You should associate "classical angular momentum" with SO(3) (or rather, its
    Lie algebra so(3)). One obtains the Lie group SO(3) by exponentiating the
    generators that span the so(3) Lie algebra.

    Here it's essential to make a distinction between an abstract group or algebra
    (defined purely in terms of commutation relations between its generators),
    and a representation of the algebra as (say) matrices acting on
    vectors. The usual Hilbert space of functions is an infinite-dimensional
    vector space (each function can be thought of as a vector in this space).
    The abstract so(3) generators can be represented on this inf-dim space
    as differential operators (rather than matrices) acting on the functions.

    It is "a" Hilbert space. (A Hilbert space is little more than a vector space with an
    Hermitian inner product, and some arcane completion conditions which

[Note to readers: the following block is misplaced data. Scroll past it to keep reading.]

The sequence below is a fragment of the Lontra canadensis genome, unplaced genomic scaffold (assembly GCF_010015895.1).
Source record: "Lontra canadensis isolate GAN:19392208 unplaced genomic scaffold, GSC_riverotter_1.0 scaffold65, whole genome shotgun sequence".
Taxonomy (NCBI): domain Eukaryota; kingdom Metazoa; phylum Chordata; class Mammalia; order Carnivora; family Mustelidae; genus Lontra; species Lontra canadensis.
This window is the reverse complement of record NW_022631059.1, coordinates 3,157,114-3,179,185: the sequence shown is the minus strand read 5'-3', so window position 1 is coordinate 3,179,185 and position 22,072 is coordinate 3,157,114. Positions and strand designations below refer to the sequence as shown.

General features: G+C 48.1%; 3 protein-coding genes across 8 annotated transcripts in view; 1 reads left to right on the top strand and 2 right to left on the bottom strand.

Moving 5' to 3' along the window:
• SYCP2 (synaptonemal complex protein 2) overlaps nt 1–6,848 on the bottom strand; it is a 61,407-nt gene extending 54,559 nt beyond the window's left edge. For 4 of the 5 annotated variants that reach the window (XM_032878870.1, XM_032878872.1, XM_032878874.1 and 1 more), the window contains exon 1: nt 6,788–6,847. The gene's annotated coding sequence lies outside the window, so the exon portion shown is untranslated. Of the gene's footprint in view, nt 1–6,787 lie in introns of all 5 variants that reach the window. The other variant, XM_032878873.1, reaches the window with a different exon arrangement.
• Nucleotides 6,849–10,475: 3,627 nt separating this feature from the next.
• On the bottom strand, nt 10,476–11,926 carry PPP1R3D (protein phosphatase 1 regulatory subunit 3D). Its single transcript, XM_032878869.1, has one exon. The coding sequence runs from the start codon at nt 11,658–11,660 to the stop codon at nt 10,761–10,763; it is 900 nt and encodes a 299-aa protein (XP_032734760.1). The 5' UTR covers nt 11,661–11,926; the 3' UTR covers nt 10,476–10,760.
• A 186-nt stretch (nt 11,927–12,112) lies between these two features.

I won't worry about here.)

    You can represent SU(2) as 2x2 matrices acting on vectors of a complex
    2-dimensional space. You can also represent it (via larger matrices) acting
    on larger-dimensional vector spaces. You can also represent it on
    various infinite-dimensional Hilbert spaces.

    One chooses a representation space which is most convenient for
    the physical problem under study.

    One usually thinks in terms of the Galilean group (roughly: 3-rotations,
    3-translations, and change of velocity) when discussing non-relativistic stuff.
    (The Schroedinger equation is actually invariant under a slightly larger group,
    called the "Schroedinger" group.)

    One can use plain su(2) in a non-relativistic context to get some understanding
    of spin. (This is called the Pauli equation.) However, it did not give quite the
    correct properties of an electron. Dirac had to find a relativistic equation based